Sterling survives buffeting: Central banks' intervention fails to halt slump of the dollar, while City fears of rise in interest rates wipe billions off value of shares

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The Independent Online
THE WORLD'S central banks were powerless to prevent another slump in the dollar yesterday as investors and speculators poured funds into other currencies.

At one stage the pound was worth more than dollars 2, gaining more than six cents on the day. But with the German mark benefiting even more from the dollar's weakness, sterling remained beleaguered within the European exchange rate mechanism (ERM) and fears grew that the Government could soon be forced to raise interest rates to stop the pound falling through its floor.

However, a full-blown sterling crisis was averted; the pound closing just a little weaker against the mark on the day.

But government relief that the predicted sterling crisis still turned out, for the moment, to be a dollar one was overshadowed by bad balance of payments figures.

Number 10 sources played down the 'gloom and doom' predictions of an interest rate rise and played up a 1 per cent rise in the volume of non-oil exports as a 'healthy sign of recovery'. But as Downing Street's warning that the Government would do 'whatever is necessary' to protect the pound proved unnecessary, opposition parties seized on a 1 per cent rise in the volume of imports as proof of a sick economy.

Billions of pounds were wiped off the value of London shares as the stock market contemplated the effect of higher interest rates on companies, consumers and the economy.

The markets were also buffeted by news that Britain's trade unexpectedly slid deeper into the red last month to pounds 1.13bn. And a survey for the European Commission showed consumer confidence plunging to a two-and-a-half year low, threatening another downturn in high street spending.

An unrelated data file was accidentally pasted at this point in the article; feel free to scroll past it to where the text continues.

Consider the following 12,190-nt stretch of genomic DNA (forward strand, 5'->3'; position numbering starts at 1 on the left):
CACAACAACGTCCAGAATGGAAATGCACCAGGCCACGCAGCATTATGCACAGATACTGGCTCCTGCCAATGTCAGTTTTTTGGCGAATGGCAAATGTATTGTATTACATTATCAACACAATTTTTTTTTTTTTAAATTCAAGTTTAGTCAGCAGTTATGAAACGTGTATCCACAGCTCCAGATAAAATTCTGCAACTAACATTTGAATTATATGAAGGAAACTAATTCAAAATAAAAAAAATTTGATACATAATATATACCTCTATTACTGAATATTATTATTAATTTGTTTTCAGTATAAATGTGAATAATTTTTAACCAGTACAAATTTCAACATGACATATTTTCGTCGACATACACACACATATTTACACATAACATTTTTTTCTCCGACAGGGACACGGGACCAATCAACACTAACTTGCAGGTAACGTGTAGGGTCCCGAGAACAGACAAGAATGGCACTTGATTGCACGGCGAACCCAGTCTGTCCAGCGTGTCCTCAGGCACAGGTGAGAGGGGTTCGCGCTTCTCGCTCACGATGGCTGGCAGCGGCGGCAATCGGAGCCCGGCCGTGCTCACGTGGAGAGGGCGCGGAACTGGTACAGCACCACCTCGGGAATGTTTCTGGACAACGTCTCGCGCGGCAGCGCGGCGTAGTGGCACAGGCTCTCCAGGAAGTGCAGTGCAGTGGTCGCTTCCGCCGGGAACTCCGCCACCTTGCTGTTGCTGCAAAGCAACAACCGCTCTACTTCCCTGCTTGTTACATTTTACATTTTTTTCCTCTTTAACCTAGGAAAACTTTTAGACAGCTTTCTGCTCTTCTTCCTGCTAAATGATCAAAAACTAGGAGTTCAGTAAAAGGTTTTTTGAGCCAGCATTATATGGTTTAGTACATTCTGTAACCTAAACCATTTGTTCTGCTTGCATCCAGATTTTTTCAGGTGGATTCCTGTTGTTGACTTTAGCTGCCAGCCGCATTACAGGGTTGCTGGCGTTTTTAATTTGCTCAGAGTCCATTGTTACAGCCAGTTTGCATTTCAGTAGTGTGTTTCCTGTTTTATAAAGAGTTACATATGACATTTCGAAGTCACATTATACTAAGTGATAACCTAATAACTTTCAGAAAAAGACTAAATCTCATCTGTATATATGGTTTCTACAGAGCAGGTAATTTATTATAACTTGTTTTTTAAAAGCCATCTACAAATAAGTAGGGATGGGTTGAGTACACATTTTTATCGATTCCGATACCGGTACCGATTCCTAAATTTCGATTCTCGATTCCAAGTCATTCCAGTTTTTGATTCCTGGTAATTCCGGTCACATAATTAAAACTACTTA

The Bank of England gave a clear signal yesterday morning that a rise in base rates from 10 per cent was not imminent, but the City remained highly sceptical. The key market interest rate which tracks base rate expectations is pointing to at least a half- point rise, with many economists believing the Bank may be forced to lift rates by a full point or more.

The pound survived a chaotic day on the foreign exchanges relatively unscathed. It closed at DM2.8010, just over 2 pfennigs above its lowest permitted level in the ERM.

Sterling was trading below the psychological barrier of DM2.80 at one point, with dealers reporting that the Bank was quietly intervening to prop it up.

The dollar fared far worse, as investors rushed to take advantage of the higher interest rates offered on the mark. The Federal Reserve (the Fed) and European central banks - including the Bank of England - bought hundreds of millions of dollars in two concerted waves in the morning, with the Fed intervening three times on its own later in the day.

But the intervention proved futile. The pound closed at dollars 1.9955, while the dollar shed 4.3 pfennigs to close at a record low of DM1.4060. Sterling briefly rose above dollars 2, making a dollar worth less than 50p, a level it has not closed at for more than a decade.

Economists believe investors will not stop selling dollars and buying marks until the Bundesbank cuts German interest rates or the Federal Reserve raises rates in the US. Downward pressure on the dollar is expected to put more pressure on the pound, with the Government's apparent concern to do anything possible to avoid higher interest rates adding to market nervousness.

Number 10 was keen to make clear no face-to-face discussion between John Major, the Prime Minister, and Norman Lamont, the Chancellor of the Exchequer, was scheduled for yesterday.

John Carlisle, Tory MP for Luton North, who last month called for Mr Lamont's replacement, told Radio 4's PM the Chancellor had been warned not to appear on television or radio 'because if he does the pound goes down'. His position must now be in great jeopardy, Mr Carlisle said.

Labour repeated calls for discussions with other EC finance ministers on co-ordinated Europe-wide action on interest rates and unemployment, while the Liberal Democrats urged regeneration of the construction industry and a clear commitment to joining the narrow bands of the ERM to secure confidence in the money markets.

Robin Cook, Labour's trade and industry spokesman, said the trade gap was already greater than the whole of last year's.

'We are now adding a million pounds to the trade deficit every hour,' he said.

John Smith, leader of the Labour Party, said in Edinburgh last night: 'I think the trade balance is really quite serious. Here we are in the middle of a very deep recession with a really quite appalling trade balance and I think it's quite clear that if the economy is to be allowed simply to drift with no action taken by the Government then we are going to be in even more serious problems.'

Stick to their guns, page 17

Market reaction, page 18

Commentary, page 19

View from City Road, page 21

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